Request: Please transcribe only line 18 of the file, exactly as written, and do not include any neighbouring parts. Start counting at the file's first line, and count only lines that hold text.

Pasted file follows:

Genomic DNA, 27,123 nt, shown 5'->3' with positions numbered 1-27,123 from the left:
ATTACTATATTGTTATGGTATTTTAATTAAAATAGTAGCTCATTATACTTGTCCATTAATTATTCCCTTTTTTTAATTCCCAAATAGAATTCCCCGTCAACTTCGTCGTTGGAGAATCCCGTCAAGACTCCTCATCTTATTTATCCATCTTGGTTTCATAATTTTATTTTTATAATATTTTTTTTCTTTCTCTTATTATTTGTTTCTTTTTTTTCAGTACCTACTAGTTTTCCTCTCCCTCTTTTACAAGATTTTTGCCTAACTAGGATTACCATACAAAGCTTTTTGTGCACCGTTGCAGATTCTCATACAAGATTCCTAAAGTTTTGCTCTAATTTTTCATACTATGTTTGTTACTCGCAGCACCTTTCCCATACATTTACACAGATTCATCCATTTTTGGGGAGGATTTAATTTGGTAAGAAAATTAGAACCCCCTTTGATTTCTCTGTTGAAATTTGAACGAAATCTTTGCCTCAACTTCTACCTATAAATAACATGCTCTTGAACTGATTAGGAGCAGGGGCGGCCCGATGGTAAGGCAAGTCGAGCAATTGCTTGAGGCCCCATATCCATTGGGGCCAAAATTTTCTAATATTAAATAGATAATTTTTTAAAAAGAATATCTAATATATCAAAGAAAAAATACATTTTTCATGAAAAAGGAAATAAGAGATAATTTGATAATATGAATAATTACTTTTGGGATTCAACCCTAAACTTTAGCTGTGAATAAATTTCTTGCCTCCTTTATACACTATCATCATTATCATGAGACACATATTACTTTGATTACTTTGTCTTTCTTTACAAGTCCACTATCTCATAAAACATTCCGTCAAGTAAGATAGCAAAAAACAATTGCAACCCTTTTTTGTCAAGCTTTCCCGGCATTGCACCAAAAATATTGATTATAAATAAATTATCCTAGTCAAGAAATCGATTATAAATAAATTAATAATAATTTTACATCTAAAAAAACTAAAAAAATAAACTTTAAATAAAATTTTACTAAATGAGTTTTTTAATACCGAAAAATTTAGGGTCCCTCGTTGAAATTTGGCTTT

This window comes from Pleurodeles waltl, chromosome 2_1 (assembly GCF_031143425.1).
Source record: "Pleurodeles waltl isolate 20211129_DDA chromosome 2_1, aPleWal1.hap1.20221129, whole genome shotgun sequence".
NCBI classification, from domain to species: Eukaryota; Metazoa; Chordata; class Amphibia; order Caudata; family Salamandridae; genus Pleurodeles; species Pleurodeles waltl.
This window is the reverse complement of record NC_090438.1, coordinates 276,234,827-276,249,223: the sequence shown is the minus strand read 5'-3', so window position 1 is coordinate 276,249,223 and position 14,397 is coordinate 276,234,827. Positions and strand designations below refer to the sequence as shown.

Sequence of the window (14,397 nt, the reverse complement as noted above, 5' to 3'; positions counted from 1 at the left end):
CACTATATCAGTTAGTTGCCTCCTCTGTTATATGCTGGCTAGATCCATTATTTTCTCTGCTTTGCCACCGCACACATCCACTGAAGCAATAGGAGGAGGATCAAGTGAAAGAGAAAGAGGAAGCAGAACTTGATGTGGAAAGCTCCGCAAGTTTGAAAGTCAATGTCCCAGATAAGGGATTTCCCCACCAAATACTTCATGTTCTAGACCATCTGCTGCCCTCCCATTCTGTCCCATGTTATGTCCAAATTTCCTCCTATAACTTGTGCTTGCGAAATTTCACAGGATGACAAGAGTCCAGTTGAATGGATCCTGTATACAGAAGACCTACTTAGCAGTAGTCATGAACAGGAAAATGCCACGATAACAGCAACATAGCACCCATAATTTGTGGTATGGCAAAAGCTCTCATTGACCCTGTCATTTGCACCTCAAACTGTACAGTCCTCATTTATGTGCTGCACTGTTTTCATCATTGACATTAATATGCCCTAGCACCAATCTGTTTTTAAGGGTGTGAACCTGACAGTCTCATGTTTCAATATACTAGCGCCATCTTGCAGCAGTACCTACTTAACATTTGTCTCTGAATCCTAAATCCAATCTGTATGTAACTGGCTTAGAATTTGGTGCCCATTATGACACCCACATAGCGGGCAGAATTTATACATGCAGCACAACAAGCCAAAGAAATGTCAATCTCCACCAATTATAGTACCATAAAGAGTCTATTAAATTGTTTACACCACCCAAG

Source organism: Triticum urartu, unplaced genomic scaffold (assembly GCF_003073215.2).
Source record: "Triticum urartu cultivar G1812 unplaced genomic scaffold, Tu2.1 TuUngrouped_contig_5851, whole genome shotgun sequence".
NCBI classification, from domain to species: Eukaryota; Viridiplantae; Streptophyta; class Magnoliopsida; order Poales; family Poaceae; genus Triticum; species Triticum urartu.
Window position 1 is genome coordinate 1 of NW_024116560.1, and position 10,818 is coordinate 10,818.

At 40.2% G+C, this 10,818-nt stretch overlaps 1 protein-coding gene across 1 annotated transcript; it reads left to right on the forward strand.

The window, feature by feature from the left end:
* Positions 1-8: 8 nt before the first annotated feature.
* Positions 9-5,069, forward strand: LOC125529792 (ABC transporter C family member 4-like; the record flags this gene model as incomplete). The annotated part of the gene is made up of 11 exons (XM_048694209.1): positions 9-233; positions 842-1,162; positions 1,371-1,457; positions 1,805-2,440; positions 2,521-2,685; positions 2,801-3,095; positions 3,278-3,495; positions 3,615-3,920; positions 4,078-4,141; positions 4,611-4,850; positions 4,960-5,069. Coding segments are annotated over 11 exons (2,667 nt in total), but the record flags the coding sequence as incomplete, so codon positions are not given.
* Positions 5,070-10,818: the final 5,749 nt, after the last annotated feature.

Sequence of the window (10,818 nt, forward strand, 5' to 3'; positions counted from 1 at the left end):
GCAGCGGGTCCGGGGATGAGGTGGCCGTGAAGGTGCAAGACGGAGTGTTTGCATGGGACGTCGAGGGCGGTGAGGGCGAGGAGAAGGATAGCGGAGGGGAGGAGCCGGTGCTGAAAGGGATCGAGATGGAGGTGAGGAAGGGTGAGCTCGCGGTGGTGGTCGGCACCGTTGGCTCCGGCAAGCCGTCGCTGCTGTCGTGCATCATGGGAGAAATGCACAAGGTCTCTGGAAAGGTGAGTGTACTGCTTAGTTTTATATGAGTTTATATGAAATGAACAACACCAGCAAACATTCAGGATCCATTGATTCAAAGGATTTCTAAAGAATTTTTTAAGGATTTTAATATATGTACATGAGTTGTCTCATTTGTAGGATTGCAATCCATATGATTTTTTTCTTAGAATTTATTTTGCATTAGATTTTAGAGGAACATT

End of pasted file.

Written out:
Sequence of the window (10,818 nt, forward strand, 5' to 3'; positions counted from 1 at the left end):